That now, there is a parallel voice emerging to question the sanity of this tested path, is an indicator of a paradigm shift in the popular understanding of growth and prosperity. This also warrants a serious thought about alternatives, choices that are to be made based on desirability, achievability and replace- ability. Desirability based on the capacity to provide solutions to the emerging challenges; achievability based on whether it can be achieved in the time frame permissible to meet the challenge; and replace- ability based on posibility to replace the existing value based need.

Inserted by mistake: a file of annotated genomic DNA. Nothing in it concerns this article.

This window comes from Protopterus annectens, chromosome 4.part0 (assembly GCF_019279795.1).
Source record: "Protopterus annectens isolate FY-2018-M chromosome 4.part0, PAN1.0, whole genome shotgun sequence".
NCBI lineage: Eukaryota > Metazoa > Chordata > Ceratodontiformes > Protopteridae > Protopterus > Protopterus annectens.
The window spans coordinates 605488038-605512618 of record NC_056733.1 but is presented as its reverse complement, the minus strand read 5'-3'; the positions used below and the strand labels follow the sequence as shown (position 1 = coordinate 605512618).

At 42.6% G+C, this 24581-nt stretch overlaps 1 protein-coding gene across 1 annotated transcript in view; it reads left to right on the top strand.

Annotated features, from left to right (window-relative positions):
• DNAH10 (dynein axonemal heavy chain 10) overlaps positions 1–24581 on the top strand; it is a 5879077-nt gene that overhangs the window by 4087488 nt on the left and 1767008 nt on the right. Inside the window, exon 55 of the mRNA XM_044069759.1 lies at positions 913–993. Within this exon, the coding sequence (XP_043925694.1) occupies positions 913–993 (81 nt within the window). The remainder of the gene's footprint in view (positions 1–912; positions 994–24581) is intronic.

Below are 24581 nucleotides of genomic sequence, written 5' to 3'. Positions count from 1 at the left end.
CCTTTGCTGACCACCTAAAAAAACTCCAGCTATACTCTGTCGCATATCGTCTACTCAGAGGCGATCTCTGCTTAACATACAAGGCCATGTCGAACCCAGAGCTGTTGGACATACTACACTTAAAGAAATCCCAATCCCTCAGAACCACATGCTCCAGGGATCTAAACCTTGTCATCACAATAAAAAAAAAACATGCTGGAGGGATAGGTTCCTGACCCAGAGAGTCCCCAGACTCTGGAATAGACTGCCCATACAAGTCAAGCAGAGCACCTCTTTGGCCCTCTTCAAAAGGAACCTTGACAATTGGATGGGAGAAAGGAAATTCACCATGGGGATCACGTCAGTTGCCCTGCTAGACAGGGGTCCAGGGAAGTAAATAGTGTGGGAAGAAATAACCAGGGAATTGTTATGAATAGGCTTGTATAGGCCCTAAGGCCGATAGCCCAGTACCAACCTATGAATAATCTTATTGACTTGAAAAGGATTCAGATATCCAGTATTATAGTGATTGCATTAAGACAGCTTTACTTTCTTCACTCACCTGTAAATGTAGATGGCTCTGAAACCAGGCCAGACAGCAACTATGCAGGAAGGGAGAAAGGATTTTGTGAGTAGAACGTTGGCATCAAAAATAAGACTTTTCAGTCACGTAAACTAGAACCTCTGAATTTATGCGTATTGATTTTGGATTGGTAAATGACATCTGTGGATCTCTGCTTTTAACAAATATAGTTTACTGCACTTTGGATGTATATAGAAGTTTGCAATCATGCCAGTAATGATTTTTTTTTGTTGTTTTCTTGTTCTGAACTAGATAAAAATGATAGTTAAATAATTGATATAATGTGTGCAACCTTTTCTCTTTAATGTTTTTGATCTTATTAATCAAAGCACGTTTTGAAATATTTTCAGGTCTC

The question here is, if unlimited growth of economy through large scale industrial capitalism founded on formal rationalization of knowledge systems is inevitable and beneficial for humanity, how can we explain the existence and sustenance of communities that are limited in every aspect of growth, consumption, scale of operation and implementation. The indigenous wisdom guiding the social formation and community life realized long back that one cannot sustain a linear system of growth given the conditions of finitude of our resources. Their traditional world view of resource allocation, redistribution, consumption and depletion is thus dominantly cyclical focusing on limit, balance, low impact and waste, recycling in a close loop.